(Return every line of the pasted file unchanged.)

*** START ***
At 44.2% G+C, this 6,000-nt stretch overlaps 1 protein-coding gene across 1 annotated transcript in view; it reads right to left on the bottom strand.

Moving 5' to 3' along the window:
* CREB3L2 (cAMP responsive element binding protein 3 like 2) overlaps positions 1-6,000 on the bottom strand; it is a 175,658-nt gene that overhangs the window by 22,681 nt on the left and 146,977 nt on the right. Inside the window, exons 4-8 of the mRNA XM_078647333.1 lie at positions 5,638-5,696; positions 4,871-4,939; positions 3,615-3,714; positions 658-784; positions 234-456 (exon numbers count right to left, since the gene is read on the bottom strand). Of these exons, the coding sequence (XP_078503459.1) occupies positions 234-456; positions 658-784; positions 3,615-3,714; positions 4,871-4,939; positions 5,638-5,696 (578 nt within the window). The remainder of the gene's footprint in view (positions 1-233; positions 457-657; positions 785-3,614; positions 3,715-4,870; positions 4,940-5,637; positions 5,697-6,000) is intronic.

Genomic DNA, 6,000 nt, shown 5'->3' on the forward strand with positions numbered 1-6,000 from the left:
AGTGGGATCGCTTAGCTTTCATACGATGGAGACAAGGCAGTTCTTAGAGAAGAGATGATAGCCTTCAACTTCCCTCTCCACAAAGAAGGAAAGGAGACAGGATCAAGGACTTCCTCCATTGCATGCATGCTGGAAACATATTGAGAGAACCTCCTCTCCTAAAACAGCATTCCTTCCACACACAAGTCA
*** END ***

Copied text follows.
At 44.2% G+C, this 6,000-nt stretch overlaps 1 protein-coding gene across 1 annotated transcript in view; it reads right to left on the bottom strand.

Moving 5' to 3' along the window:
* CREB3L2 (cAMP responsive element binding protein 3 like 2) overlaps positions 1-6,000 on the bottom strand; it is a 175,658-nt gene that overhangs the window by 22,681 nt on the left and 146,977 nt on the right. Inside the window, exons 4-8 of the mRNA XM_078647333.1 lie at positions 5,638-5,696; positions 4,871-4,939; positions 3,615-3,714; positions 658-784; positions 234-456 (exon numbers count right to left, since the gene is read on the bottom strand). Of these exons, the coding sequence (XP_078503459.1) occupies positions 234-456; positions 658-784; positions 3,615-3,714; positions 4,871-4,939; positions 5,638-5,696 (578 nt within the window). The remainder of the gene's footprint in view (positions 1-233; positions 457-657; positions 785-3,614; positions 3,715-4,870; positions 4,940-5,637; positions 5,697-6,000) is intronic.

Genomic DNA, 6,000 nt, shown 5'->3' on the forward strand with positions numbered 1-6,000 from the left:
AGTGGGATCGCTTAGCTTTCATACGATGGAGACAAGGCAGTTCTTAGAGAAGAGATGATAGCCTTCAACTTCCCTCTCCACAAAGAAGGAAAGGAGACAGGATCAAGGACTTCCTCCATTGCATGCATGCTGGAAACATATTGAGAGAACCTCCTCTCCTAAAACAGCATTCCTTCCACACACAAGTCA